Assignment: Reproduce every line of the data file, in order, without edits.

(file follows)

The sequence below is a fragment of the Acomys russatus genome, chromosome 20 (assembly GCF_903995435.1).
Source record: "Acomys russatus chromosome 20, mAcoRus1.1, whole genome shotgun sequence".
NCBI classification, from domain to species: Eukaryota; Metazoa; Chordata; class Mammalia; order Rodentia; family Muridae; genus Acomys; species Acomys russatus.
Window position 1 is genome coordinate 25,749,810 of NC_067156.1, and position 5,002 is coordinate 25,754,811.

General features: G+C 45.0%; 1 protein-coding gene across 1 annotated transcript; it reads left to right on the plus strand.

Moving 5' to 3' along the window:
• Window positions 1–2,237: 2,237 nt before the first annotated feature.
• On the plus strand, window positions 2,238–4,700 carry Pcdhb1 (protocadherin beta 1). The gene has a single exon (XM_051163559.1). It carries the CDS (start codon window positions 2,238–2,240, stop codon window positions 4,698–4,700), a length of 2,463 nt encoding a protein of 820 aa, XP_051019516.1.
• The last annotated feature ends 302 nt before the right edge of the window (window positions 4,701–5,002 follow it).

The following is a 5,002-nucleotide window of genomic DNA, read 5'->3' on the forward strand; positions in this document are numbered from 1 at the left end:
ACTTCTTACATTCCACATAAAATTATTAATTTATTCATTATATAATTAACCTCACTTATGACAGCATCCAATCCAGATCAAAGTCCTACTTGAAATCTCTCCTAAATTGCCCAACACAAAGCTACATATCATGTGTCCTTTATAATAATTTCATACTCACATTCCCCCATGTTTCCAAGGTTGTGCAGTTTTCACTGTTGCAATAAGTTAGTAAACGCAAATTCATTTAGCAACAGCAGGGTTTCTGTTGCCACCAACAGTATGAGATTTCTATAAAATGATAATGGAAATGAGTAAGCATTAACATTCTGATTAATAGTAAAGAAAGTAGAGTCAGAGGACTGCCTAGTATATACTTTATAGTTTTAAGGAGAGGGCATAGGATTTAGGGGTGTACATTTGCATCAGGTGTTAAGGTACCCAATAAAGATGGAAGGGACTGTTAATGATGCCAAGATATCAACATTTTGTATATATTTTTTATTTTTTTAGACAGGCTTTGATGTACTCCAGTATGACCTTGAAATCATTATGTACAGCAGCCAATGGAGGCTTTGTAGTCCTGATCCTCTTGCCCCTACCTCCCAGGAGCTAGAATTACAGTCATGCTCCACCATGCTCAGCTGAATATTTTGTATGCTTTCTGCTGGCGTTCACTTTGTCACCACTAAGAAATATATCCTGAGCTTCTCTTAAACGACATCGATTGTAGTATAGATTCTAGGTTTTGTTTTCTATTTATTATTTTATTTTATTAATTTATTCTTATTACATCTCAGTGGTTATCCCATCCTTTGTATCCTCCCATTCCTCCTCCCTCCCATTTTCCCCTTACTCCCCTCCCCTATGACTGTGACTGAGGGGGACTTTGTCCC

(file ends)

The sequence below is a fragment of the Acomys russatus genome, chromosome 20 (assembly GCF_903995435.1).
Source record: "Acomys russatus chromosome 20, mAcoRus1.1, whole genome shotgun sequence".
NCBI classification, from domain to species: Eukaryota; Metazoa; Chordata; class Mammalia; order Rodentia; family Muridae; genus Acomys; species Acomys russatus.
Window position 1 is genome coordinate 25,749,810 of NC_067156.1, and position 5,002 is coordinate 25,754,811.

General features: G+C 45.0%; 1 protein-coding gene across 1 annotated transcript; it reads left to right on the plus strand.

Moving 5' to 3' along the window:
• Window positions 1–2,237: 2,237 nt before the first annotated feature.
• On the plus strand, window positions 2,238–4,700 carry Pcdhb1 (protocadherin beta 1). The gene has a single exon (XM_051163559.1). It carries the CDS (start codon window positions 2,238–2,240, stop codon window positions 4,698–4,700), a length of 2,463 nt encoding a protein of 820 aa, XP_051019516.1.
• The last annotated feature ends 302 nt before the right edge of the window (window positions 4,701–5,002 follow it).

The following is a 5,002-nucleotide window of genomic DNA, read 5'->3' on the forward strand; positions in this document are numbered from 1 at the left end:
ACTTCTTACATTCCACATAAAATTATTAATTTATTCATTATATAATTAACCTCACTTATGACAGCATCCAATCCAGATCAAAGTCCTACTTGAAATCTCTCCTAAATTGCCCAACACAAAGCTACATATCATGTGTCCTTTATAATAATTTCATACTCACATTCCCCCATGTTTCCAAGGTTGTGCAGTTTTCACTGTTGCAATAAGTTAGTAAACGCAAATTCATTTAGCAACAGCAGGGTTTCTGTTGCCACCAACAGTATGAGATTTCTATAAAATGATAATGGAAATGAGTAAGCATTAACATTCTGATTAATAGTAAAGAAAGTAGAGTCAGAGGACTGCCTAGTATATACTTTATAGTTTTAAGGAGAGGGCATAGGATTTAGGGGTGTACATTTGCATCAGGTGTTAAGGTACCCAATAAAGATGGAAGGGACTGTTAATGATGCCAAGATATCAACATTTTGTATATATTTTTTATTTTTTTAGACAGGCTTTGATGTACTCCAGTATGACCTTGAAATCATTATGTACAGCAGCCAATGGAGGCTTTGTAGTCCTGATCCTCTTGCCCCTACCTCCCAGGAGCTAGAATTACAGTCATGCTCCACCATGCTCAGCTGAATATTTTGTATGCTTTCTGCTGGCGTTCACTTTGTCACCACTAAGAAATATATCCTGAGCTTCTCTTAAACGACATCGATTGTAGTATAGATTCTAGGTTTTGTTTTCTATTTATTATTTTATTTTATTAATTTATTCTTATTACATCTCAGTGGTTATCCCATCCTTTGTATCCTCCCATTCCTCCTCCCTCCCATTTTCCCCTTACTCCCCTCCCCTATGACTGTGACTGAGGGGGACTTTGTCCC